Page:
Mon, 15 May 2023 - 25min
  • 29 - How to Avoid a Great-Power War

    As the Biden administration continues to provide massive amounts of military and economic support to Ukraine, it also has its eyes on China. What will it take to deter Beijing from attempting to seize Taiwan someday? What is the best strategy to avoid a great-power conflict? How can the United States maintain its technological edge on the battlefield?  These are the questions that occupy the Pentagon’s leadership, including U.S. Army General Mark Milley, chairman of the Joint Chiefs of Staff. Before becoming chairman, the president’s top military adviser, he served as chief of staff of the U.S. Army. He has deployed all over the world, including multiple tours in Iraq and Afghanistan.  We discuss the battlefield dynamics in Ukraine, how concern over escalation has shaped Western support for Kyiv, and how the United States can avoid a great-power war in the future.  You can find transcripts and more episodes of The Foreign Affairs Interview at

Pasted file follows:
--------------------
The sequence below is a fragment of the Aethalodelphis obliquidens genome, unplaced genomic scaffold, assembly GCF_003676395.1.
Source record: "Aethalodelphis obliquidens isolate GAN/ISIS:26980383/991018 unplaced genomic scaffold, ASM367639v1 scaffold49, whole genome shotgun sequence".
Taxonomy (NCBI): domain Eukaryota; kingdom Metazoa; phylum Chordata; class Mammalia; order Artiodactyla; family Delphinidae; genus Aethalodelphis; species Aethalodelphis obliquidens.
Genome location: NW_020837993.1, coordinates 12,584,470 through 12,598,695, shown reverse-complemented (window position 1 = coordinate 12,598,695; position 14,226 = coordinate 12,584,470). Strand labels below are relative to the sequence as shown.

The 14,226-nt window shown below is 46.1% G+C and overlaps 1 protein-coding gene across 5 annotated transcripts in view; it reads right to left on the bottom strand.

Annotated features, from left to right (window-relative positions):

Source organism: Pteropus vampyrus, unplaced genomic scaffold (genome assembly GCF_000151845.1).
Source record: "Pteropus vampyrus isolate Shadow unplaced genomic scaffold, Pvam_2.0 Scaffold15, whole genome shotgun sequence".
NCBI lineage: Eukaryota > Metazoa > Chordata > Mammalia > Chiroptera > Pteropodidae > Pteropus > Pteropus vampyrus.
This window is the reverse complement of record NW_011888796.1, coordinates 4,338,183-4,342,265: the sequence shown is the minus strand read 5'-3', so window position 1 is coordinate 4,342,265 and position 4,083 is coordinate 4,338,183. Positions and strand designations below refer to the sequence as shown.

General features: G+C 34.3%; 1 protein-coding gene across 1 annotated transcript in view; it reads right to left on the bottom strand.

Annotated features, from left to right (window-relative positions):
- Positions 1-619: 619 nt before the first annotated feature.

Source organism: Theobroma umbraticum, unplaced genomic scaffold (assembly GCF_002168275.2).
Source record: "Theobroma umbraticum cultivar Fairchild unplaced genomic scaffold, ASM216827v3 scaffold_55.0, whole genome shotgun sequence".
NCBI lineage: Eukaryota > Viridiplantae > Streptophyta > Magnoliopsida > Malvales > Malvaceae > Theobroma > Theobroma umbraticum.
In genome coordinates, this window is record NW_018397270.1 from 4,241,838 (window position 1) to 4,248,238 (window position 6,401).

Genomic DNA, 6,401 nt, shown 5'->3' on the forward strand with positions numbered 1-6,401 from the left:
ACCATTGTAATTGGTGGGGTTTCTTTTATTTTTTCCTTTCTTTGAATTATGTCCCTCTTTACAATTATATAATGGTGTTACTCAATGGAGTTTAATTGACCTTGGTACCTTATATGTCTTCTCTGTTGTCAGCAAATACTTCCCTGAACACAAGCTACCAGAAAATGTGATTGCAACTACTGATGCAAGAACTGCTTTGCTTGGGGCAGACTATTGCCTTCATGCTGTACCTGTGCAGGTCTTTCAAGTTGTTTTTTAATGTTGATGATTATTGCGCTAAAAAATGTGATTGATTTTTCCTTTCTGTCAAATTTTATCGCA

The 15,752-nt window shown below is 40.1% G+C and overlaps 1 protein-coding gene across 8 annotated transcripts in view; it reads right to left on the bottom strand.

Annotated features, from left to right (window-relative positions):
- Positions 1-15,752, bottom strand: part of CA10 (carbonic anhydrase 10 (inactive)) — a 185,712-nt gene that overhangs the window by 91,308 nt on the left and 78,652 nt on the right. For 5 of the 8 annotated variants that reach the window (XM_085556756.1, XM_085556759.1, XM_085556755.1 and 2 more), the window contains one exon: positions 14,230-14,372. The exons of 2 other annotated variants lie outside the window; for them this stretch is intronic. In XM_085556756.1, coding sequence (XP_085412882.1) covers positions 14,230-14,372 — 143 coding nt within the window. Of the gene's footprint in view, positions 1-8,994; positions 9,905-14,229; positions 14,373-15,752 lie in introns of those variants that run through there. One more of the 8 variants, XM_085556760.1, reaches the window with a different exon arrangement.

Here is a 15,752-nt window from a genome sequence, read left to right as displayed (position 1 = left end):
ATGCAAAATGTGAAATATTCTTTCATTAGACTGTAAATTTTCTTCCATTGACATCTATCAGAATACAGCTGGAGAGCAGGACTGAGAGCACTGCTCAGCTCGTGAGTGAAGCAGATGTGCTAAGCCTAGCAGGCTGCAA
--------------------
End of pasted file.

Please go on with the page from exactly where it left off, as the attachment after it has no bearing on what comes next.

Tue, 02 May 2023 - 32min
  • 28 - Immigration Before Automation

    There seems to be an unstoppable march toward the automation of work, including the checkout at the supermarket, the seemingly limitless possibilities of ChatGPT, and so much else. What is driving this push toward automation? For one, labor scarcity in developed countries. But Lant Pritchett, a development economist, argues in a new piece for Foreign Affairs that instead of choosing machines over people and funneling resources into job-killing technologies, countries should work to let people move to where they are needed. Pritchett is the research director of Labor Mobility Partnerships, the RISE research director at the Blavatnik School of Government at the University of Oxford, and a former World Bank economist. We discuss why automation is a policy choice rather than an inevitable force and how it is contributing to poverty levels across the globe. You can find transcripts and more episodes of The Foreign Affairs Interview at

    Thu, 20 Apr 2023 - 44min